Iranian women arrested for removing mandatory hijabs in public protest

PHOTO: A university student attends a protest inside Tehran University as a smoke grenade is thrown by anti-riot Iranian police, in Tehran, Iran, Dec. 30, 2017, in a photo obtained by the AP.
PlayAP
WATCH What to know about the Iran protests

Tehran police arrested 29 people on Thursday after an unprecedented protest against the legal requirement that women must wear headscarves in public took place this week, according to Iranian media reports.

Interested in Iran?

Add Iran as an interest to stay up to date on the latest Iran news, video, and analysis from ABC News.
Add Interest

In a symbolic move, at least six women climbed on utility boxes on busy streets in Tehran on Monday, took off their headscarves, or hijabs, put them on sticks and waved them for some minutes. The photos went viral on social media networks with the hashtag #NoToCompulsaryHijab.

Omid Memarian, an Iranian journalist, tweeted, "A growing number of women are removing their mandatory head scarves & waving them on the streets of Tehran: a courageous symbol of civil protest against the hijab; forced on women in Iran for decades. Six women so far and it seems they're just starting!"

The women were called the "Girls of the Revolution Street," in a nod to the woman who had initiated the move last month on a street in Tehran named "Enghelab," meaning "the revolution."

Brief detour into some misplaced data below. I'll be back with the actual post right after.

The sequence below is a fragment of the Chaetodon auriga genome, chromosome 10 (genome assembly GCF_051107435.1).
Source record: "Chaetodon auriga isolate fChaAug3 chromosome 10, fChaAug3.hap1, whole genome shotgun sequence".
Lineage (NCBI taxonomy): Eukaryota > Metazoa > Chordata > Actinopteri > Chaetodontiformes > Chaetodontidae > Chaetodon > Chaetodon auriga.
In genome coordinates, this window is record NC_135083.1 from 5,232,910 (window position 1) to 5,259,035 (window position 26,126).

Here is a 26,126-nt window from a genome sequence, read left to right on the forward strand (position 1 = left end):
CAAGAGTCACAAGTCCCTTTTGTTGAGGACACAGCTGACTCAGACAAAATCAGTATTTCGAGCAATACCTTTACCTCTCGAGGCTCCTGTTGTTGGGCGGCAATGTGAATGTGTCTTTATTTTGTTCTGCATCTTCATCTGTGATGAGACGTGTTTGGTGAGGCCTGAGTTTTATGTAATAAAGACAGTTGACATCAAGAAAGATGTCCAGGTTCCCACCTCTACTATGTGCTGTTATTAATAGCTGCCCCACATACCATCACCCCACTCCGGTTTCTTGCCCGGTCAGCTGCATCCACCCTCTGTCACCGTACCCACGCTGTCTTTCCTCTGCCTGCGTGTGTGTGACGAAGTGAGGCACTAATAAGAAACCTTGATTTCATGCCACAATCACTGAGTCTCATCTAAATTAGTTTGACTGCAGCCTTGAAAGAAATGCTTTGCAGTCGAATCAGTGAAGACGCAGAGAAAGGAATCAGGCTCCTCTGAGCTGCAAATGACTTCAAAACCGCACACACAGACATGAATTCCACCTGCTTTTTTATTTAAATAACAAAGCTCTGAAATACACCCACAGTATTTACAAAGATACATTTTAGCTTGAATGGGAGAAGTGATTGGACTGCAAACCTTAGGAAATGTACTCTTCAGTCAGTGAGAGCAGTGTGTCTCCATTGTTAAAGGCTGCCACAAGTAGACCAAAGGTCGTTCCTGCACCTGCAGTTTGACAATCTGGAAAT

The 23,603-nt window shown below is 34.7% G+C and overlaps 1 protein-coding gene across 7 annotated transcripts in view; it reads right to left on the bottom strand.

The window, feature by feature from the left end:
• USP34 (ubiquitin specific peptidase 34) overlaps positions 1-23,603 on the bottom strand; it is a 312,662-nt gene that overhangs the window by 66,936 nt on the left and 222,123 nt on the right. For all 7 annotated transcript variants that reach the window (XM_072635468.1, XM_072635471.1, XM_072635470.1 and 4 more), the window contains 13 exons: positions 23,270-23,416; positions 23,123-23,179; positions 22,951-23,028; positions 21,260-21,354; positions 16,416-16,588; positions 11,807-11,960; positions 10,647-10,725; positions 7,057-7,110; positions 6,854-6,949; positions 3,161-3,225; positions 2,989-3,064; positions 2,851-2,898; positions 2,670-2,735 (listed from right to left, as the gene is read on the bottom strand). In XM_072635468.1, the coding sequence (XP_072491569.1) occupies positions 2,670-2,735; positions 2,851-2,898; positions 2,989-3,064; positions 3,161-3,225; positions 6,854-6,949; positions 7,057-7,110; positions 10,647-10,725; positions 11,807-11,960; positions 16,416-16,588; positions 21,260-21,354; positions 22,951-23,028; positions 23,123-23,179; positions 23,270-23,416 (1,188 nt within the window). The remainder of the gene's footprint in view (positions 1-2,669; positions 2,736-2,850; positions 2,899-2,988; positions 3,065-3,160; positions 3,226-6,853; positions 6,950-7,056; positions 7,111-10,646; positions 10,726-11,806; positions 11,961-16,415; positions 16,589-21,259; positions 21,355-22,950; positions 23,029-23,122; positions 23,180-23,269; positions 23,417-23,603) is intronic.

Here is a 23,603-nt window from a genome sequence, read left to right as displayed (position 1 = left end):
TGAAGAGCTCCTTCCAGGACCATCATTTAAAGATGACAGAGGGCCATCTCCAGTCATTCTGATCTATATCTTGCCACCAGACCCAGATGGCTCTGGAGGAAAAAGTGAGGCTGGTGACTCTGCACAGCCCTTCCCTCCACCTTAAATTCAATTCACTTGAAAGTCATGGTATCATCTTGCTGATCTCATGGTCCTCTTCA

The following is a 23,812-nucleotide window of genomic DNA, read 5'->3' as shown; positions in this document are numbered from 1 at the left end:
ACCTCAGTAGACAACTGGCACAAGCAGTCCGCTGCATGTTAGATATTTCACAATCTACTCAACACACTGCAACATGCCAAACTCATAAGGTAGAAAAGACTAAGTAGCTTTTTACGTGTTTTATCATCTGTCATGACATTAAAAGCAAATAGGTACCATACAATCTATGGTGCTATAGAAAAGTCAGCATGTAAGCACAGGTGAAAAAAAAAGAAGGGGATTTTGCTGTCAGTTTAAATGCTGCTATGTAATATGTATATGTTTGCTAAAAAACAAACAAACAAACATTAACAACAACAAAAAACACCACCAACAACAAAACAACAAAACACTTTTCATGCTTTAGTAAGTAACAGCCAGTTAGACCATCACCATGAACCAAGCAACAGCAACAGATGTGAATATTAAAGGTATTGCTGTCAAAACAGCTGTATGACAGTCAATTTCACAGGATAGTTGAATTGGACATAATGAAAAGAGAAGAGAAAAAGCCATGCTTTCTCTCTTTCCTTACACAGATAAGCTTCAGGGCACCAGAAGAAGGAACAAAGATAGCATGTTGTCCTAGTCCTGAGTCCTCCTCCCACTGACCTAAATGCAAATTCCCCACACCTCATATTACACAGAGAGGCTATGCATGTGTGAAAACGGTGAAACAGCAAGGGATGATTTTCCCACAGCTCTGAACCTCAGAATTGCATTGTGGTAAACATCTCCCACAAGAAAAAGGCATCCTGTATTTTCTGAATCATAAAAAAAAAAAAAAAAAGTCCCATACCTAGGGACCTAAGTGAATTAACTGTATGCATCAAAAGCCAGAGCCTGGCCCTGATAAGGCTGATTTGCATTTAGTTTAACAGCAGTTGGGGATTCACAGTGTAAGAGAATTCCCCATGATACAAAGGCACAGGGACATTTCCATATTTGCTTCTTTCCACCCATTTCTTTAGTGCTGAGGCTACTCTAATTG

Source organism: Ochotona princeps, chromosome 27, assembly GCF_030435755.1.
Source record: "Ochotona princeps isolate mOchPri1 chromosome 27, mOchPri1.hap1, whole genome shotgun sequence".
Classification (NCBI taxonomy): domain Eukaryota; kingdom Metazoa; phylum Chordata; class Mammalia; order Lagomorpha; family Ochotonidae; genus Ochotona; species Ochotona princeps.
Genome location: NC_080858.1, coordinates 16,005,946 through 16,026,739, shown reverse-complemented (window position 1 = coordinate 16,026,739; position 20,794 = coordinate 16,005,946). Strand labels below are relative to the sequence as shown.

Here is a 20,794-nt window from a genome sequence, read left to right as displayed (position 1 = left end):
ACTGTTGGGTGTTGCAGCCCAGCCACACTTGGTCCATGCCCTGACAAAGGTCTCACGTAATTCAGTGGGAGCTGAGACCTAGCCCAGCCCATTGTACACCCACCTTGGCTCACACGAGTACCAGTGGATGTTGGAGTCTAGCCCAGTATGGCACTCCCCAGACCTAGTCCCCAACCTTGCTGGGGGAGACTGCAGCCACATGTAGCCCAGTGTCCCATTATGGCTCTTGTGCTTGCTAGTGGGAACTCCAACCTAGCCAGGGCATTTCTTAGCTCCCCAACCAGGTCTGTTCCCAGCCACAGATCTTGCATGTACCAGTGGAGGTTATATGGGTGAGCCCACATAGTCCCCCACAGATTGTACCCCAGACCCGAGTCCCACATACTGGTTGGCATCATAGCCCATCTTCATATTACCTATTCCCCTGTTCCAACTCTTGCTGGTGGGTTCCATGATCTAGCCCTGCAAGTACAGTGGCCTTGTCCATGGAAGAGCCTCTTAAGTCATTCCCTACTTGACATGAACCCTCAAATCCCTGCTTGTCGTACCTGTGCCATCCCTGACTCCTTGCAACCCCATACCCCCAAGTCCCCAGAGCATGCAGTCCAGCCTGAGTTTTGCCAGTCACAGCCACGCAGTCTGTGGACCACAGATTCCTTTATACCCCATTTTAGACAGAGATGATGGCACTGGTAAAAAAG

The protest was peaceful, but not wearing hijab can lead to prosecution in Iran.

Tehran police said on Thursday it arrested the protestors, saying they had been "fooled" by the "White Wednesday" campaign. White Wednesday is an online social network campaign initiated by Masih Alinejad, a New York-based Iranian journalist and activist, who had encouraged women to uncover their hair and send their photos to her campaign’s social network.

"Police arrested 29 people who have been fooled by this campaign and uncovered their hijab," Iran's semi-official Tasnim News Agency reported.

Journalist Nahid Molavi shared a photo on Twitter of a hijabi woman who also joined the movement in the religious city of Mashhad, translated to English as, "She has chosen the veil and has stood up for the freedom of choice for other women. If it is not beautiful, then what can be?"

Public expectations for more social and economic freedom are high after a series of protests in the country last month in which Iranians took over the streets in many cities across the country, objecting to unemployment, poverty and social restrictions. Over 20 people, including civilians and cops, were killed in those protests.

Comments